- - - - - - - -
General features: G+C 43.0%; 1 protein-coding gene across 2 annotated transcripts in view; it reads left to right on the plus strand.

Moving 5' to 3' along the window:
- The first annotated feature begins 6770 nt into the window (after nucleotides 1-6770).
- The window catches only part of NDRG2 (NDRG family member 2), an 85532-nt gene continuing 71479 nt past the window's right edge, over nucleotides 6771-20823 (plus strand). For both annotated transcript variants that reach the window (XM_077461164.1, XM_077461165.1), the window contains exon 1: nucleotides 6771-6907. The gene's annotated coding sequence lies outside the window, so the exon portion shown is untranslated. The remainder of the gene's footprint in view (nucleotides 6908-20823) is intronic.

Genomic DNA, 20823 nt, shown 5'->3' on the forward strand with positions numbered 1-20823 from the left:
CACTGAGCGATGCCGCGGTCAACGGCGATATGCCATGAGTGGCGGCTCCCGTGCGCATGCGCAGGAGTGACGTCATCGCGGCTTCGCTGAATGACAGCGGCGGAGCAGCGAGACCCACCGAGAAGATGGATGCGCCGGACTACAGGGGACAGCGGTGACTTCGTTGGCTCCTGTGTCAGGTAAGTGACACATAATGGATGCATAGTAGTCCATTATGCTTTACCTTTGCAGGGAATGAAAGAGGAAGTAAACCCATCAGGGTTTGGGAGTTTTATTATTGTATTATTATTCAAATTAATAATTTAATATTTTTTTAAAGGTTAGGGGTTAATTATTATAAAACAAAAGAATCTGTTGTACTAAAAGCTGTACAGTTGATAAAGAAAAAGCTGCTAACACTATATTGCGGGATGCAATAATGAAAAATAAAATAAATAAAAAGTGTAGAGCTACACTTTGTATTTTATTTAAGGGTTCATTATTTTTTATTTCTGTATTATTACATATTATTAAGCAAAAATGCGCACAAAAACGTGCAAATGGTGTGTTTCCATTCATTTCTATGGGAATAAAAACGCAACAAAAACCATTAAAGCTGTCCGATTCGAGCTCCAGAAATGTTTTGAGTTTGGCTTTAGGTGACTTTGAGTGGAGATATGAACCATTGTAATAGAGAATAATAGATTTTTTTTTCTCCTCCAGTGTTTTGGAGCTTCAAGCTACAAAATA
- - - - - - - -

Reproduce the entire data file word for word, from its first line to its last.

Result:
General features: G+C 43.0%; 1 protein-coding gene across 2 annotated transcripts in view; it reads left to right on the plus strand.

Moving 5' to 3' along the window:
- The first annotated feature begins 6770 nt into the window (after nucleotides 1-6770).
- The window catches only part of NDRG2 (NDRG family member 2), an 85532-nt gene continuing 71479 nt past the window's right edge, over nucleotides 6771-20823 (plus strand). For both annotated transcript variants that reach the window (XM_077461164.1, XM_077461165.1), the window contains exon 1: nucleotides 6771-6907. The gene's annotated coding sequence lies outside the window, so the exon portion shown is untranslated. The remainder of the gene's footprint in view (nucleotides 6908-20823) is intronic.

Genomic DNA, 20823 nt, shown 5'->3' on the forward strand with positions numbered 1-20823 from the left:
CACTGAGCGATGCCGCGGTCAACGGCGATATGCCATGAGTGGCGGCTCCCGTGCGCATGCGCAGGAGTGACGTCATCGCGGCTTCGCTGAATGACAGCGGCGGAGCAGCGAGACCCACCGAGAAGATGGATGCGCCGGACTACAGGGGACAGCGGTGACTTCGTTGGCTCCTGTGTCAGGTAAGTGACACATAATGGATGCATAGTAGTCCATTATGCTTTACCTTTGCAGGGAATGAAAGAGGAAGTAAACCCATCAGGGTTTGGGAGTTTTATTATTGTATTATTATTCAAATTAATAATTTAATATTTTTTTAAAGGTTAGGGGTTAATTATTATAAAACAAAAGAATCTGTTGTACTAAAAGCTGTACAGTTGATAAAGAAAAAGCTGCTAACACTATATTGCGGGATGCAATAATGAAAAATAAAATAAATAAAAAGTGTAGAGCTACACTTTGTATTTTATTTAAGGGTTCATTATTTTTTATTTCTGTATTATTACATATTATTAAGCAAAAATGCGCACAAAAACGTGCAAATGGTGTGTTTCCATTCATTTCTATGGGAATAAAAACGCAACAAAAACCATTAAAGCTGTCCGATTCGAGCTCCAGAAATGTTTTGAGTTTGGCTTTAGGTGACTTTGAGTGGAGATATGAACCATTGTAATAGAGAATAATAGATTTTTTTTTCTCCTCCAGTGTTTTGGAGCTTCAAGCTACAAAATA